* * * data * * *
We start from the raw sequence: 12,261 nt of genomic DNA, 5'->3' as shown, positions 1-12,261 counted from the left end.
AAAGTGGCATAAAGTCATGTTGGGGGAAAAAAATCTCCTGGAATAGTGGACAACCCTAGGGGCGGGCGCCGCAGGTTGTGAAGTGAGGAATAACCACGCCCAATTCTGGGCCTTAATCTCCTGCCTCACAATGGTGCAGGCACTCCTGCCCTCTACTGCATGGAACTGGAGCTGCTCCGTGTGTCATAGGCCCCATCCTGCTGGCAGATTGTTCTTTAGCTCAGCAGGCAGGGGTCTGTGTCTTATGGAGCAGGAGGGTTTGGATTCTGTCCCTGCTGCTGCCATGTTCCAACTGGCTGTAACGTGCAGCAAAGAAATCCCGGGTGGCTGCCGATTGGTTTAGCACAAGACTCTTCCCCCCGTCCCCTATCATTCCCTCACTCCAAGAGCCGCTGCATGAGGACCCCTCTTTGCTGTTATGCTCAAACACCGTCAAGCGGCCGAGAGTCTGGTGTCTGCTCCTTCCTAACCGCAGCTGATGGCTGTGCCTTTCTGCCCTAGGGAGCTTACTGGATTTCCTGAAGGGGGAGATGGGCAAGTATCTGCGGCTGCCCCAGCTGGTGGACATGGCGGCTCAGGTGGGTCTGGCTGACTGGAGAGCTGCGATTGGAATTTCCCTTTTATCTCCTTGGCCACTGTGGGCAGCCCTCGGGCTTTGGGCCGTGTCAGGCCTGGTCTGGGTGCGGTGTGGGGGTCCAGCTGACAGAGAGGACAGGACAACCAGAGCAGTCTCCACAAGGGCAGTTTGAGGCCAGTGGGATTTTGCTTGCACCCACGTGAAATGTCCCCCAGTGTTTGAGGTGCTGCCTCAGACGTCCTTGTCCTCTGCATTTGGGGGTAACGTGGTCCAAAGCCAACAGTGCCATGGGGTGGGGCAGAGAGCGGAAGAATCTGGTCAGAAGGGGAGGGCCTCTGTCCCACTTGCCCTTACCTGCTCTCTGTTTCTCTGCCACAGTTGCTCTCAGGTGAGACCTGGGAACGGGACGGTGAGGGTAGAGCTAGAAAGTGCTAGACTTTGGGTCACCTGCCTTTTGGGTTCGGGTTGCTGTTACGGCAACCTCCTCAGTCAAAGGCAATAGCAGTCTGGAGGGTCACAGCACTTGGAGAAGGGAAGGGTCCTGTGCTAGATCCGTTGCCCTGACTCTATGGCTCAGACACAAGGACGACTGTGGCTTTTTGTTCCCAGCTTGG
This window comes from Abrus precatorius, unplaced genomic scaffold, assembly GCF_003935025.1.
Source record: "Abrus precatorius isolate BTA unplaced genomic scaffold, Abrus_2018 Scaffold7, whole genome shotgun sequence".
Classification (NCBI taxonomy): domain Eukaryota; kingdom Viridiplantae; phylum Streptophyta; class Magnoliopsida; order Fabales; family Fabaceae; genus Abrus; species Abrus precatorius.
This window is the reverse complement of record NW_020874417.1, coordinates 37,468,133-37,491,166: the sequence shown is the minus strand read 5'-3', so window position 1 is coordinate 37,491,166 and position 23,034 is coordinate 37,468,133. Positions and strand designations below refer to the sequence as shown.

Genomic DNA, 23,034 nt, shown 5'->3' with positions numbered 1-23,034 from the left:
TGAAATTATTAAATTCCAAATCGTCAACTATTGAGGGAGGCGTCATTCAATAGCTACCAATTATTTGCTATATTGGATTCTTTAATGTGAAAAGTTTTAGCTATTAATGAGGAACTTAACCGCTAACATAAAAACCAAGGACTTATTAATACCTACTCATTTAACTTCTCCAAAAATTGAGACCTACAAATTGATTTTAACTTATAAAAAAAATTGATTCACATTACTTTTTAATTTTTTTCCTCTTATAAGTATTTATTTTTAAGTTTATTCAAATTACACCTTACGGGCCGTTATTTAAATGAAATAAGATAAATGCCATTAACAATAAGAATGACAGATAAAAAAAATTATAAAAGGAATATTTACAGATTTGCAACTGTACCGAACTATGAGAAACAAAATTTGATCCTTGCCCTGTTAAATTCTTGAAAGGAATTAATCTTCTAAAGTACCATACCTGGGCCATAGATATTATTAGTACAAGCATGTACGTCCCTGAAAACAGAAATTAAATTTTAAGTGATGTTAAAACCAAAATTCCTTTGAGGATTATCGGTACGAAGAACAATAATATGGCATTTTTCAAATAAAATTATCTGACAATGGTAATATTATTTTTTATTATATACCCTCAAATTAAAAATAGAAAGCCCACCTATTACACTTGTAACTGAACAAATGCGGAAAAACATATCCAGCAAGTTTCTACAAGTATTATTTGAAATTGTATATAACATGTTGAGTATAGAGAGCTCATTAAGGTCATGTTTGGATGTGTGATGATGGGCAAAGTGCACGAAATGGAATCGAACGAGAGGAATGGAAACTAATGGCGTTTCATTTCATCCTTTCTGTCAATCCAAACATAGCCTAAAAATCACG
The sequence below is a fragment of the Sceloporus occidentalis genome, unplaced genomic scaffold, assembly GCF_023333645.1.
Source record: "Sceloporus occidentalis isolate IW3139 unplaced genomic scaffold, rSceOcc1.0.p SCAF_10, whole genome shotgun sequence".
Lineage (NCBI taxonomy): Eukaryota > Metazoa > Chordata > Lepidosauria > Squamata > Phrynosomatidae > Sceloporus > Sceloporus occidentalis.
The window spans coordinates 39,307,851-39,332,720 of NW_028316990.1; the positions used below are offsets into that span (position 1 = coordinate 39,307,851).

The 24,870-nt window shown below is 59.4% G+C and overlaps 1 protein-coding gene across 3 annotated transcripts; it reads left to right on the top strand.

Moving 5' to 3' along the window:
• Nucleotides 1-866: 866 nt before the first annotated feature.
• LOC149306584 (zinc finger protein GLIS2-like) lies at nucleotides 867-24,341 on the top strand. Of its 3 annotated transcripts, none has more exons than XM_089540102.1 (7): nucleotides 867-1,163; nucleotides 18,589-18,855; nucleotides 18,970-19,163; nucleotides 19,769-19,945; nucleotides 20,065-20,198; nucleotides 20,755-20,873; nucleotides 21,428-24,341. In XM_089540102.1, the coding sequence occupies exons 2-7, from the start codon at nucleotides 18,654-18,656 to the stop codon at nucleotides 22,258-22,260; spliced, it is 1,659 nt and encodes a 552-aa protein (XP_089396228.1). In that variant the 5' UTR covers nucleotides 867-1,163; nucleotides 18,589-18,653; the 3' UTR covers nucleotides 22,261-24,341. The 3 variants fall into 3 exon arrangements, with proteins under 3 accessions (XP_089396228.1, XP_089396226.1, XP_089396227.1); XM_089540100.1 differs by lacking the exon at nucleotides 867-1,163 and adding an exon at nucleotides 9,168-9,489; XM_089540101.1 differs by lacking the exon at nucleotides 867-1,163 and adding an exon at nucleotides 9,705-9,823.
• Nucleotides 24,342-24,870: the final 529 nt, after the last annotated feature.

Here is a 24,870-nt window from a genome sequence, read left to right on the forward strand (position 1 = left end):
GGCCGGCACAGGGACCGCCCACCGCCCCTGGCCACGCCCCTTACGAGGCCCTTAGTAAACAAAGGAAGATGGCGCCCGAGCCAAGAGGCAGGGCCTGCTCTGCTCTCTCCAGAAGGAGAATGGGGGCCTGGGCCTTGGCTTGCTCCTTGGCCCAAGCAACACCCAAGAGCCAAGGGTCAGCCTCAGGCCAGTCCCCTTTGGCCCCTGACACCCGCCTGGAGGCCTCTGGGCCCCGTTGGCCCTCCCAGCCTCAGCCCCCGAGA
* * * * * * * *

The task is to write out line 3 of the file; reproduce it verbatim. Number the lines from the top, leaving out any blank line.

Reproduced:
This window comes from Abrus precatorius, unplaced genomic scaffold, assembly GCF_003935025.1.